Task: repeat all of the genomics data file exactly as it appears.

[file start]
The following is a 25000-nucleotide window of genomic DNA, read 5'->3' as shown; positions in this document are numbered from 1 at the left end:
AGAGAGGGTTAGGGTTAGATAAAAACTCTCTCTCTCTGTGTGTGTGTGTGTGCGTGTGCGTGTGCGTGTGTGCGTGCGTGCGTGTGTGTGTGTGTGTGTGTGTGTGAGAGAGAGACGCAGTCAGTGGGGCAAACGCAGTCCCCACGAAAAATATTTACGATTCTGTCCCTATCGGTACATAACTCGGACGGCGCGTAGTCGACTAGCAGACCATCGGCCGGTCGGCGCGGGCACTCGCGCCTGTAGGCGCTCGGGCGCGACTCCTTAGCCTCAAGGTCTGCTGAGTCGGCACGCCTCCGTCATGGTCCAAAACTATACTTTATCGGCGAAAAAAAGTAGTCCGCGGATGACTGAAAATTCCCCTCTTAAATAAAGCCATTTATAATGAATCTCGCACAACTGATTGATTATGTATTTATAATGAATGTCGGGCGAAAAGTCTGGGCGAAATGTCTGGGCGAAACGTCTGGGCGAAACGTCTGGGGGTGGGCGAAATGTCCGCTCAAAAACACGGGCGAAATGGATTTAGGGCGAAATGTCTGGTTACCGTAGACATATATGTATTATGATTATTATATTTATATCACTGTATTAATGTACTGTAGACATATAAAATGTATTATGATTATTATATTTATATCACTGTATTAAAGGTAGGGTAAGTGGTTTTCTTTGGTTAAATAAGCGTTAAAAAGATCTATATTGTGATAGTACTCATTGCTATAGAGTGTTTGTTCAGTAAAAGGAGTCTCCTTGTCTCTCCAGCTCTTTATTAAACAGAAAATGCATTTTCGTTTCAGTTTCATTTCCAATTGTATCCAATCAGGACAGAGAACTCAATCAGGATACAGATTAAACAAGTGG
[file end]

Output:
The following is a 25000-nucleotide window of genomic DNA, read 5'->3' as shown; positions in this document are numbered from 1 at the left end:
AGAGAGGGTTAGGGTTAGATAAAAACTCTCTCTCTCTGTGTGTGTGTGTGTGCGTGTGCGTGTGCGTGTGTGCGTGCGTGCGTGTGTGTGTGTGTGTGTGTGTGTGAGAGAGAGACGCAGTCAGTGGGGCAAACGCAGTCCCCACGAAAAATATTTACGATTCTGTCCCTATCGGTACATAACTCGGACGGCGCGTAGTCGACTAGCAGACCATCGGCCGGTCGGCGCGGGCACTCGCGCCTGTAGGCGCTCGGGCGCGACTCCTTAGCCTCAAGGTCTGCTGAGTCGGCACGCCTCCGTCATGGTCCAAAACTATACTTTATCGGCGAAAAAAAGTAGTCCGCGGATGACTGAAAATTCCCCTCTTAAATAAAGCCATTTATAATGAATCTCGCACAACTGATTGATTATGTATTTATAATGAATGTCGGGCGAAAAGTCTGGGCGAAATGTCTGGGCGAAACGTCTGGGCGAAACGTCTGGGGGTGGGCGAAATGTCCGCTCAAAAACACGGGCGAAATGGATTTAGGGCGAAATGTCTGGTTACCGTAGACATATATGTATTATGATTATTATATTTATATCACTGTATTAATGTACTGTAGACATATAAAATGTATTATGATTATTATATTTATATCACTGTATTAAAGGTAGGGTAAGTGGTTTTCTTTGGTTAAATAAGCGTTAAAAAGATCTATATTGTGATAGTACTCATTGCTATAGAGTGTTTGTTCAGTAAAAGGAGTCTCCTTGTCTCTCCAGCTCTTTATTAAACAGAAAATGCATTTTCGTTTCAGTTTCATTTCCAATTGTATCCAATCAGGACAGAGAACTCAATCAGGATACAGATTAAACAAGTGG